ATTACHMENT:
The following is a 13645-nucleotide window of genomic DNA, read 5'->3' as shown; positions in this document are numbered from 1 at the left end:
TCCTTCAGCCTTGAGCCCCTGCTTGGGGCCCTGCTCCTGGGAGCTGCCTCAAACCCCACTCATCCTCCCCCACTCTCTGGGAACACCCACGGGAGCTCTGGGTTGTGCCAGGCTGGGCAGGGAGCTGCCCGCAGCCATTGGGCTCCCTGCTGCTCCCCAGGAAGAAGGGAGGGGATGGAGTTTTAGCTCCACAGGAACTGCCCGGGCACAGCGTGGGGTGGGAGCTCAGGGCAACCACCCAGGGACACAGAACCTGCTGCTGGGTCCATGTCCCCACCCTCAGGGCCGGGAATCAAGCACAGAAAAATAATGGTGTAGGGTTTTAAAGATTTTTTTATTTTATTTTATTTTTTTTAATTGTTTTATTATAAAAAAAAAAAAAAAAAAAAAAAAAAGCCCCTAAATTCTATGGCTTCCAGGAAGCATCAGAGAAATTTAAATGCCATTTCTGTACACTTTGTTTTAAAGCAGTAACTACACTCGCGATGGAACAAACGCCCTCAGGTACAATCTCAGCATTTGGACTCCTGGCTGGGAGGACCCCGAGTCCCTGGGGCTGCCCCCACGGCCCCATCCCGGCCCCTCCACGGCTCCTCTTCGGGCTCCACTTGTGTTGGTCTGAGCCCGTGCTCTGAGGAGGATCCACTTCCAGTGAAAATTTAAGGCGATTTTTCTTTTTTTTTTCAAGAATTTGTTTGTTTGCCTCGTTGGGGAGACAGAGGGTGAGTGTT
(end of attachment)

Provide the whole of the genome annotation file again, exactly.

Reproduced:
The following is a 13645-nucleotide window of genomic DNA, read 5'->3' as shown; positions in this document are numbered from 1 at the left end:
TCCTTCAGCCTTGAGCCCCTGCTTGGGGCCCTGCTCCTGGGAGCTGCCTCAAACCCCACTCATCCTCCCCCACTCTCTGGGAACACCCACGGGAGCTCTGGGTTGTGCCAGGCTGGGCAGGGAGCTGCCCGCAGCCATTGGGCTCCCTGCTGCTCCCCAGGAAGAAGGGAGGGGATGGAGTTTTAGCTCCACAGGAACTGCCCGGGCACAGCGTGGGGTGGGAGCTCAGGGCAACCACCCAGGGACACAGAACCTGCTGCTGGGTCCATGTCCCCACCCTCAGGGCCGGGAATCAAGCACAGAAAAATAATGGTGTAGGGTTTTAAAGATTTTTTTATTTTATTTTATTTTTTTTAATTGTTTTATTATAAAAAAAAAAAAAAAAAAAAAAAAAAGCCCCTAAATTCTATGGCTTCCAGGAAGCATCAGAGAAATTTAAATGCCATTTCTGTACACTTTGTTTTAAAGCAGTAACTACACTCGCGATGGAACAAACGCCCTCAGGTACAATCTCAGCATTTGGACTCCTGGCTGGGAGGACCCCGAGTCCCTGGGGCTGCCCCCACGGCCCCATCCCGGCCCCTCCACGGCTCCTCTTCGGGCTCCACTTGTGTTGGTCTGAGCCCGTGCTCTGAGGAGGATCCACTTCCAGTGAAAATTTAAGGCGATTTTTCTTTTTTTTTTCAAGAATTTGTTTGTTTGCCTCGTTGGGGAGACAGAGGGTGAGTGTT